I read some thing on vernacular jazz dance about the lack of female DJs at European swing dance events…which I now realise was a response to my joke post about women DJs, which was actually Olive and Astrid in Fringe, being science nerds.
This past MSF (which is one of the two biggest Australian events), we had these DJs:
me (I’m a woman btw)
Kat Galang (woman)
Alice Roberts (woman)
Barb Heggan (woman)
Allie Payne (woman)
Manon van Pagee (woman)
That’s 50% wimminz, 50% menz.
I was the DJ coordinator. I don’t think about gender when I’m putting together DJ teams. I look for:
– mad skills (ie can work a room, keeping the floor full is just entry level requirement)
– professionalism (answer emails promptly, on time, have the right gear, get their shit together, on time, etc)
– personable and easy to work with (grumpy poos can get fucked)
– good music collection
– experienced (I don’t use new DJs for big events)
Any DJ who gives me shit is immediately blackballed – eg if they send me nasty emails because I didn’t hire them (yes, this happens about every second event); if they’re nasty to _anyone_, if they do something I asked them not to (eg play soul in a swing set, dance during their set, etc etc), if they miss sets or are late to sets, etc etc. This last set is the most important criteria for me. This job is kind of tiring and annoying, and I just don’t need some dick giving me shit at 2am on the third night of an exchange. If I’ve told you to play fucking swing, play fucking swing and shut that funk down.
I don’t think it’s an accident that I get good men:women ratios. Most of the local DJs in most local Australian scenes are women. But they rarely step up to national level events – they’re under-represented. I think that’s because they’re not confident about stepping up, and aren’t supported (I’ve written about this a LOT, so you may want to search for more posts on this if you’re looking for some rants).
Why do some Australian events have massively more male DJs than men? The events that have these imbalances almost always also have pretty shitful working conditions and pay deals for their DJs, and they almost always have pretty awful approaches to DJ recruitment/hiring. They just hire randomly. They hire DJs who approach _them_. Seriously, why would you do that? If you want good DJs, you chase THEM. Don’t give them a chance to approach you – woo them! This means that they get the pushy blokes on their roster. And they miss out on the less confident ninjas.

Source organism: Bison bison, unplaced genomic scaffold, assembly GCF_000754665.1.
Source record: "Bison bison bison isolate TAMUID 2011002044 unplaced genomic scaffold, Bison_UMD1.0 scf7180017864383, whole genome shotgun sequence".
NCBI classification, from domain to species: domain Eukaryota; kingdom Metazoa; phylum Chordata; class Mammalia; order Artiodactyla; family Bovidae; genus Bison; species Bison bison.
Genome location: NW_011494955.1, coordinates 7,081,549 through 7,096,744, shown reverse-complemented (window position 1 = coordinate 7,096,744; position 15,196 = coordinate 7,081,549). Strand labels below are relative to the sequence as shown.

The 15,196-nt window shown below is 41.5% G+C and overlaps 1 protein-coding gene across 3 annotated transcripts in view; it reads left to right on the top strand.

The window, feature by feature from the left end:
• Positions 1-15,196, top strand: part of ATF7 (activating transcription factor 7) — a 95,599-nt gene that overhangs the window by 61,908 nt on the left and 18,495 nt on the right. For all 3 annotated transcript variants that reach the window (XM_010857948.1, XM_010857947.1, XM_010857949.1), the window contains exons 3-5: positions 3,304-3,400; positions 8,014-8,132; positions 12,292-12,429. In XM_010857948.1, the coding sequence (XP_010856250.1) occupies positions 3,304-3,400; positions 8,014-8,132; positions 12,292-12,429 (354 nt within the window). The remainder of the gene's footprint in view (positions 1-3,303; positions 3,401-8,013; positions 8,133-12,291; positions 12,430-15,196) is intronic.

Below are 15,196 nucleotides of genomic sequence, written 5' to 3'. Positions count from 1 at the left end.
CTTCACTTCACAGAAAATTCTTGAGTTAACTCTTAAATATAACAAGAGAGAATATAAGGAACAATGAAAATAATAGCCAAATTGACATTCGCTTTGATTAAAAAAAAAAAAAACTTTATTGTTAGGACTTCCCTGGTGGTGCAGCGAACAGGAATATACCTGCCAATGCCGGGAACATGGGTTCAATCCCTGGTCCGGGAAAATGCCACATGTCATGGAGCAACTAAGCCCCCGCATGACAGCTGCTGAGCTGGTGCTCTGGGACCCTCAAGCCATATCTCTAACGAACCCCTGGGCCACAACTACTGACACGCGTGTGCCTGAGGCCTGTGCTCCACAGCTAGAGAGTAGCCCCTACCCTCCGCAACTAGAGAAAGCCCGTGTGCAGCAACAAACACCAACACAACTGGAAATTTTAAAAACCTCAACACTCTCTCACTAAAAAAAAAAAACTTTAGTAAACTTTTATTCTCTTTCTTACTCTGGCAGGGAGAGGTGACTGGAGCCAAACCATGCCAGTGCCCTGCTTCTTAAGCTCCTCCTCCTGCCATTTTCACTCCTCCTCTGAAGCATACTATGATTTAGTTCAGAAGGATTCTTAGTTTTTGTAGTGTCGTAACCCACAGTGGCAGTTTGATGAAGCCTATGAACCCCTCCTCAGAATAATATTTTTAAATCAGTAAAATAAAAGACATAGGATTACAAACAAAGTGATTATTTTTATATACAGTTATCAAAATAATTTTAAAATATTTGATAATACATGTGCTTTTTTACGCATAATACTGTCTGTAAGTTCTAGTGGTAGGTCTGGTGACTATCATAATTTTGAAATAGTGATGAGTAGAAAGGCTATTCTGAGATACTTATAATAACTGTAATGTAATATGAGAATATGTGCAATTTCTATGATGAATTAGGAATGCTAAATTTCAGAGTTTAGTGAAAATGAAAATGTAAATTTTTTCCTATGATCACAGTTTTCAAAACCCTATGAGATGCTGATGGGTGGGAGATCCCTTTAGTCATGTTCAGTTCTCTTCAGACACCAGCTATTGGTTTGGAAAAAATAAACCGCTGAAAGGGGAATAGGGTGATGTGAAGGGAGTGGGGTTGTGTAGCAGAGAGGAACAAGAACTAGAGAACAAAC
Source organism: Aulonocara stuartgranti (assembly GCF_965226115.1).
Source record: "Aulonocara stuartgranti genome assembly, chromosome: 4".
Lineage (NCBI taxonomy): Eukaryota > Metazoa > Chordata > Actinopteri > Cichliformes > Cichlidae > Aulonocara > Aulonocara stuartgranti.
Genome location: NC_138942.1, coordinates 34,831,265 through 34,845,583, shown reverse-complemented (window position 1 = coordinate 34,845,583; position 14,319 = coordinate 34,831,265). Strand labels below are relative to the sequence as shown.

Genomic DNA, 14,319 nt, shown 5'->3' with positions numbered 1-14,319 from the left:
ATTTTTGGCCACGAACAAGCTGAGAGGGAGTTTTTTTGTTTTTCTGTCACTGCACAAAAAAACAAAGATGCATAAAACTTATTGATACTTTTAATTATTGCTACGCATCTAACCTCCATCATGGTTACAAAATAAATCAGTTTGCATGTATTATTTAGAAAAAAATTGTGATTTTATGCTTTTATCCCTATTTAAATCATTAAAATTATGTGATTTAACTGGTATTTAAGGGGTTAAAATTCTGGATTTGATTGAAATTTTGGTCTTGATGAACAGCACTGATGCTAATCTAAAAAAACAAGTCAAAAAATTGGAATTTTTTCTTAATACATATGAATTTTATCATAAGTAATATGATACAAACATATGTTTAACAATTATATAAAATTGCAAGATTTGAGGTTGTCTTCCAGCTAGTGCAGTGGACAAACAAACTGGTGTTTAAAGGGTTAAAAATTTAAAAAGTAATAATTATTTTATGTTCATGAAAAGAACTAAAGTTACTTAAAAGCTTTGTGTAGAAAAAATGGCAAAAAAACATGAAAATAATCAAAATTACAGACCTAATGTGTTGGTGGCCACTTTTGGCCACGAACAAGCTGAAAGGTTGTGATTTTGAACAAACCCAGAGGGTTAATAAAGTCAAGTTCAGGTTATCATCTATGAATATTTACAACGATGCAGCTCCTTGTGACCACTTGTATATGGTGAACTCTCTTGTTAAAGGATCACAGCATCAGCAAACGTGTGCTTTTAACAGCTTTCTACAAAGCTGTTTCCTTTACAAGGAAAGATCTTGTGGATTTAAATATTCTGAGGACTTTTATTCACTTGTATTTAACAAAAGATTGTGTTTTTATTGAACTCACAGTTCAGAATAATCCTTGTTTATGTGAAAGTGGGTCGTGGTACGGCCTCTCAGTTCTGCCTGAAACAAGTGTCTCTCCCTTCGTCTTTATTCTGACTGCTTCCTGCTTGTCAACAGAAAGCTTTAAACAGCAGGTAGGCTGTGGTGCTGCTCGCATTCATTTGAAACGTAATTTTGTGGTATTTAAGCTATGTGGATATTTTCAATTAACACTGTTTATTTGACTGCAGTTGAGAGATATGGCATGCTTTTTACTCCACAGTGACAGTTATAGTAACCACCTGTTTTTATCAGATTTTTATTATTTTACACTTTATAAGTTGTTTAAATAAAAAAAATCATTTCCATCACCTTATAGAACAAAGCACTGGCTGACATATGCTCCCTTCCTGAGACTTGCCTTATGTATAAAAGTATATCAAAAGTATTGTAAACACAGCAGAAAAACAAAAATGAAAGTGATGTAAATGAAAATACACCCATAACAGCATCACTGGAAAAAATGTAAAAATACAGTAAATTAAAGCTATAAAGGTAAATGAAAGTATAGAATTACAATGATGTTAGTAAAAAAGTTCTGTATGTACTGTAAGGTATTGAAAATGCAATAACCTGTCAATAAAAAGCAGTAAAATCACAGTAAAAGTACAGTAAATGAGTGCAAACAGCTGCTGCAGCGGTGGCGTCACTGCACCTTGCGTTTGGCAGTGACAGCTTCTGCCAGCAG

There are times when events have fewer women DJs than men and the organisers have done everything right. Some years and some events, this is just how things pan out. But if you don’t have a good female:male DJ ratio for your event year after year, _you’re_ doing something wrong.
Why should you chase DJs? Isn’t that more work? Yes. But fuck, do you want good DJs or do you want people who pimp themselves out aggressively? Also: don’t be a lazy arse. Get your shit in gear.
Once you get your DJs, treat ’em right.
I treat my DJs with respect. Even if I’m exhausted. Because YOLO, so you bloody well owe it to people to treat them right. And being nice to people makes you feel nice. WIN.
I pay DJs as much as I can, and I agitate for better pay ever year. btw the base line for a decent event is now: a free pass, plus at least $25 per hour. The best deal is a free pass + $30 per hour. I think this is total rubbish. DJs deliver the bulk of music at Australian events, yet is has the lowest value. WRONG TOWN. I don’t think we pay our DJs anywhere near enough, so I keep banging on to organisers about improving pay.
I’m also very strict about working conditions for DJs – safe, clean work spaces. Good notice on set times. If you’re booked for a set, I pay you for it, even if it’s cancelled. If you pay longer, you’re paid for that. Your name is plastered over the PR material. You get lots of public props. Prompt pay, in cash. Don’t harass your DJs. Make sure they’re not being harassed by the punters, and if they are, shut that shit down. If a DJ has a problem, YOU solve it – they just handball it up to you. BAM!
If I can’t manage these things (sometimes shit happens), I make sure I fix it as SOON as I can. And I apologise. I chase down DJs after events for feedback, and I assume that we can always improve things.
I’m also always on the look out for new talent. Yes, I do favour experienced people, and because our national scene is so small, you’re going to see the same names on my lists. But that’s because they’re good. I don’t do nepotism. I do awesomism: if you’re awesome, I’ll hassle you until you DJ for me.
When I find new talent for big events, I only use them if they have experience with smaller events. They have to have been DJing for a few years, and dancing for longer. I have to have seen/heard them DJ before.
I try to give all the DJs I hire a lot of support – I deal with their problems, etc etc. And I try to make sure newer DJs have support too – maybe an experienced DJ buddy, or perhaps they need more time to set up before a set. Or maybe they need a bit of a pep talk. Or some quiet time. Whatever it is, I try to make it work. I think that if I want ninja DJs, I need to invest in ninja DJ development.
I also try to make sure the experienced people don’t get too burnt out. But that’s hard – we have too few DJs to work all our events. I also try to offer them interesting set briefs, and I encourage interesting set ideas.
So, basically, if you treat your DJs well, and get up off your arse and hunt down some peeps with mad skills, you’ll get good gender ratios in your DJ line up.
OMG JUST LIKE REAL LIFE